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Johannes BRAHMS (1833-1897)
Ein deutsches Requiem, Op. 45 (1867) [64:07]
Sally Matthews (soprano); Christopher Maltman (baritone)
London Symphony Orchestra and Chorus/Valery Gergiev
rec. live, Barbican Centre, London, March 2013
LSO LIVE LSO 0748 [64:07]

Gergiev's refined treatment of the German Requiem is welcome, avoiding the turgidity associated with this music in some quarters. Sometimes, this light touch is reflected in tempi brisker than the norm: the airy lift of Wie lieblich sind deine Wohnungen, for example, recalls some of the composer's spring-like lieder. At other times, Gergiev sets a standard pace but lightens the textures, rather than letting them go thick.
 
The first two movements most vividly illustrate Gergiev's approach. Selig sind, die da Leid tragen begins quietly, with unusually intense concentration. The pulsing low strings are clear, yet, as the textures build, the sonority is warm. The woodwinds, as they enter, are pleasingly transparent, so the textures stay "open" and clear rather than thick: the reed and string sonorities set each other off nicely. Denn alles Fleisch begins with a similar lightness, pounding timpani and all, and with restraint, maintaining the mood of the "mourners" referenced in the text of the first movement. The choral is consistently well-blended and -balanced, save when some whitish sounds occasionally escape the tenors.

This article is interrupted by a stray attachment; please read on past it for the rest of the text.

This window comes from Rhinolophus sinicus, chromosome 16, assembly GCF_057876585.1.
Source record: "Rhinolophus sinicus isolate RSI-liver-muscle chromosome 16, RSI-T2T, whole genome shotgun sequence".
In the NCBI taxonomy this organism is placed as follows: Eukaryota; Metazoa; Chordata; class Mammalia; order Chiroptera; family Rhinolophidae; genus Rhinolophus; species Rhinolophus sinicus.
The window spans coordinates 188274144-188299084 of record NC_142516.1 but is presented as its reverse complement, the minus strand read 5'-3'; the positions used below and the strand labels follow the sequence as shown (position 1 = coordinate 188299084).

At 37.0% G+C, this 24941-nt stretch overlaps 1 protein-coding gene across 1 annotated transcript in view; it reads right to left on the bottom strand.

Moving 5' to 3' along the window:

Yet, for all its insights, this performance falls short, for reasons that may be elusive. The fugues in the second and third movements are unusually buoyant, and impeccably voiced and balanced - every strand is clear. Yet, despite Gergiev's propulsive manner, there's no sense of an overall shape to either of them; Denn alles Fleisch, having already gone on for a while before its fugue begins, sounds particularly aimless. Similarly, the concluding Selig sind die Toten movement is played and sung with the tact that marked the opening of the piece, but it feels somehow detached, an unsatisfactory resolution of the musical journey.
 
Should the soloists interest you, Christopher Maltman takes a while to warm up, figuratively and literally. At the start of Herr, lehre doch mich, he sounds a bit gruff, and the rise at "und ich davon muss" is uncomfortable. That phrase goes better when it returns at full voice later on, and the baritone gradually settles into a clearer, more open sound, though his closed vowels are pressed. Sally Matthews does as well as most other sopranos in Ihr habt nun Traurigkeit. Perhaps her float isn't ideal, but the tessitura is cruel, and she conveys the appropriate consolation, with the voice maintaining its presence as it drops into the midrange.
 
A good performance - and from an unexpected quarter, at that - but no challenge to your particular favourite from analogue days: the burnished, reverent Solti (Decca), perhaps; or the silky, luminous Karajan (DG); or the taut, imposing Klemperer (EMI).
 
Stephen Francis Vasta
Stephen Francis Vasta is a New York-based conductor, coach, and journalist.
 
Previous review: Gwyn Parry Jones

Masterwork Index: Brahms requiem